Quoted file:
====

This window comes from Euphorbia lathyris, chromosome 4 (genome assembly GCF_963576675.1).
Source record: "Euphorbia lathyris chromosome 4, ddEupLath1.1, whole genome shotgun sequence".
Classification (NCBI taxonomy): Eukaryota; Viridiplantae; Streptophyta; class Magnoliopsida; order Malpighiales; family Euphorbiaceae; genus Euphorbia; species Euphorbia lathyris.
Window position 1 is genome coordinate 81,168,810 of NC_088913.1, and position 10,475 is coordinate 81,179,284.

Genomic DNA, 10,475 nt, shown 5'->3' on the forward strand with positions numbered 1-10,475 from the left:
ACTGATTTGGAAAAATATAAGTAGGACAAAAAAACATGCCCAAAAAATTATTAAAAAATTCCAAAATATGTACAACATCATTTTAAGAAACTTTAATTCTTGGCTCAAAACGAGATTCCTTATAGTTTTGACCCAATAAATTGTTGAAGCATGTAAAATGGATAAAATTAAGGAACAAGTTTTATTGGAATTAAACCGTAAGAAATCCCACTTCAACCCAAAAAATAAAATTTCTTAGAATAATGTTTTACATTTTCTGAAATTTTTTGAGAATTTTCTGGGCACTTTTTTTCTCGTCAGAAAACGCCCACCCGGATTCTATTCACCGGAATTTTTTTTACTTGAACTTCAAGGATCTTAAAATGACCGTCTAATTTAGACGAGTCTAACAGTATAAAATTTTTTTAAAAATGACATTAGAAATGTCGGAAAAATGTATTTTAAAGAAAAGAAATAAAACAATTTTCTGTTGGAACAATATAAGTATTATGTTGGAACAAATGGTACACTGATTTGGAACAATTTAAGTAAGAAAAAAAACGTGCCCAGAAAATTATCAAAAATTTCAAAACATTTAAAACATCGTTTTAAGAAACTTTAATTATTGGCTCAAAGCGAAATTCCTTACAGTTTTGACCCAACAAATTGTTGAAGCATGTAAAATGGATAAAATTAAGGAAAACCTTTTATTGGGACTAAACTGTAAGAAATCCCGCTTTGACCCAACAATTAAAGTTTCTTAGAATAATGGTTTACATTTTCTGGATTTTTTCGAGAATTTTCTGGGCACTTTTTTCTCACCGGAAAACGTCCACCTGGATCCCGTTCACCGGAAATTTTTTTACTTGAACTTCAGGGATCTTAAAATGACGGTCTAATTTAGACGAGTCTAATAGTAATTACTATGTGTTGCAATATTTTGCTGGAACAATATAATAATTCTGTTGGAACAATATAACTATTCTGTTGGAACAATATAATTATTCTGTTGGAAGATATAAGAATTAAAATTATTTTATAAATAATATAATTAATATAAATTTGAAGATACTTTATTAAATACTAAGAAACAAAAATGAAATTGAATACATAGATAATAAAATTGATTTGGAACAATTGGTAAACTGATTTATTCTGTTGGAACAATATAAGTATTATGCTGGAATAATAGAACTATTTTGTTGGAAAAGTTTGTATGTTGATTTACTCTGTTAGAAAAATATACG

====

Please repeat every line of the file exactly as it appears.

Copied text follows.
This window comes from Euphorbia lathyris, chromosome 4 (genome assembly GCF_963576675.1).
Source record: "Euphorbia lathyris chromosome 4, ddEupLath1.1, whole genome shotgun sequence".
Classification (NCBI taxonomy): Eukaryota; Viridiplantae; Streptophyta; class Magnoliopsida; order Malpighiales; family Euphorbiaceae; genus Euphorbia; species Euphorbia lathyris.
Window position 1 is genome coordinate 81,168,810 of NC_088913.1, and position 10,475 is coordinate 81,179,284.

Genomic DNA, 10,475 nt, shown 5'->3' on the forward strand with positions numbered 1-10,475 from the left:
ACTGATTTGGAAAAATATAAGTAGGACAAAAAAACATGCCCAAAAAATTATTAAAAAATTCCAAAATATGTACAACATCATTTTAAGAAACTTTAATTCTTGGCTCAAAACGAGATTCCTTATAGTTTTGACCCAATAAATTGTTGAAGCATGTAAAATGGATAAAATTAAGGAACAAGTTTTATTGGAATTAAACCGTAAGAAATCCCACTTCAACCCAAAAAATAAAATTTCTTAGAATAATGTTTTACATTTTCTGAAATTTTTTGAGAATTTTCTGGGCACTTTTTTTCTCGTCAGAAAACGCCCACCCGGATTCTATTCACCGGAATTTTTTTTACTTGAACTTCAAGGATCTTAAAATGACCGTCTAATTTAGACGAGTCTAACAGTATAAAATTTTTTTAAAAATGACATTAGAAATGTCGGAAAAATGTATTTTAAAGAAAAGAAATAAAACAATTTTCTGTTGGAACAATATAAGTATTATGTTGGAACAAATGGTACACTGATTTGGAACAATTTAAGTAAGAAAAAAAACGTGCCCAGAAAATTATCAAAAATTTCAAAACATTTAAAACATCGTTTTAAGAAACTTTAATTATTGGCTCAAAGCGAAATTCCTTACAGTTTTGACCCAACAAATTGTTGAAGCATGTAAAATGGATAAAATTAAGGAAAACCTTTTATTGGGACTAAACTGTAAGAAATCCCGCTTTGACCCAACAATTAAAGTTTCTTAGAATAATGGTTTACATTTTCTGGATTTTTTCGAGAATTTTCTGGGCACTTTTTTCTCACCGGAAAACGTCCACCTGGATCCCGTTCACCGGAAATTTTTTTACTTGAACTTCAGGGATCTTAAAATGACGGTCTAATTTAGACGAGTCTAATAGTAATTACTATGTGTTGCAATATTTTGCTGGAACAATATAATAATTCTGTTGGAACAATATAACTATTCTGTTGGAACAATATAATTATTCTGTTGGAAGATATAAGAATTAAAATTATTTTATAAATAATATAATTAATATAAATTTGAAGATACTTTATTAAATACTAAGAAACAAAAATGAAATTGAATACATAGATAATAAAATTGATTTGGAACAATTGGTAAACTGATTTATTCTGTTGGAACAATATAAGTATTATGCTGGAATAATAGAACTATTTTGTTGGAAAAGTTTGTATGTTGATTTACTCTGTTAGAAAAATATACG